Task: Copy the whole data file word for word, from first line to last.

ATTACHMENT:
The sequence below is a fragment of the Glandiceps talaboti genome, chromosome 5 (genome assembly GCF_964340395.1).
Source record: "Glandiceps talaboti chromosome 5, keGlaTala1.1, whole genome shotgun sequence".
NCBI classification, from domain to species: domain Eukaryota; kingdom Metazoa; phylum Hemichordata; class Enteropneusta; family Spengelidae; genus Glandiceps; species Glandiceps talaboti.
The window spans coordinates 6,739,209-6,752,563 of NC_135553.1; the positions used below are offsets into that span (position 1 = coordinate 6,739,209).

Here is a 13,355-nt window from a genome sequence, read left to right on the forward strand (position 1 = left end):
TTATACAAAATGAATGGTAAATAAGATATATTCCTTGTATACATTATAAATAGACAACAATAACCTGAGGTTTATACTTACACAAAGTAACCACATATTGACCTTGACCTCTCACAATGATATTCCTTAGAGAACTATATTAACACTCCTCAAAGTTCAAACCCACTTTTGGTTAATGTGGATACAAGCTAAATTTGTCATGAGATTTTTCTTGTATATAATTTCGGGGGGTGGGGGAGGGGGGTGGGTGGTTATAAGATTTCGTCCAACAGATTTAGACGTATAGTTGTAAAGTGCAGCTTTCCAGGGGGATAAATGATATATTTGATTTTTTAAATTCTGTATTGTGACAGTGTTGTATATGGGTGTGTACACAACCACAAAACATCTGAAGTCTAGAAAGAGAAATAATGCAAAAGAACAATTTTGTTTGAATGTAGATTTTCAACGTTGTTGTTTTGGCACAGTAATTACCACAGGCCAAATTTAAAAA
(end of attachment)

The sequence below is a fragment of the Glandiceps talaboti genome, chromosome 5 (genome assembly GCF_964340395.1).
Source record: "Glandiceps talaboti chromosome 5, keGlaTala1.1, whole genome shotgun sequence".
NCBI classification, from domain to species: domain Eukaryota; kingdom Metazoa; phylum Hemichordata; class Enteropneusta; family Spengelidae; genus Glandiceps; species Glandiceps talaboti.
The window spans coordinates 6,739,209-6,752,563 of NC_135553.1; the positions used below are offsets into that span (position 1 = coordinate 6,739,209).

Here is a 13,355-nt window from a genome sequence, read left to right on the forward strand (position 1 = left end):
TTATACAAAATGAATGGTAAATAAGATATATTCCTTGTATACATTATAAATAGACAACAATAACCTGAGGTTTATACTTACACAAAGTAACCACATATTGACCTTGACCTCTCACAATGATATTCCTTAGAGAACTATATTAACACTCCTCAAAGTTCAAACCCACTTTTGGTTAATGTGGATACAAGCTAAATTTGTCATGAGATTTTTCTTGTATATAATTTCGGGGGGTGGGGGAGGGGGGTGGGTGGTTATAAGATTTCGTCCAACAGATTTAGACGTATAGTTGTAAAGTGCAGCTTTCCAGGGGGATAAATGATATATTTGATTTTTTAAATTCTGTATTGTGACAGTGTTGTATATGGGTGTGTACACAACCACAAAACATCTGAAGTCTAGAAAGAGAAATAATGCAAAAGAACAATTTTGTTTGAATGTAGATTTTCAACGTTGTTGTTTTGGCACAGTAATTACCACAGGCCAAATTTAAAAA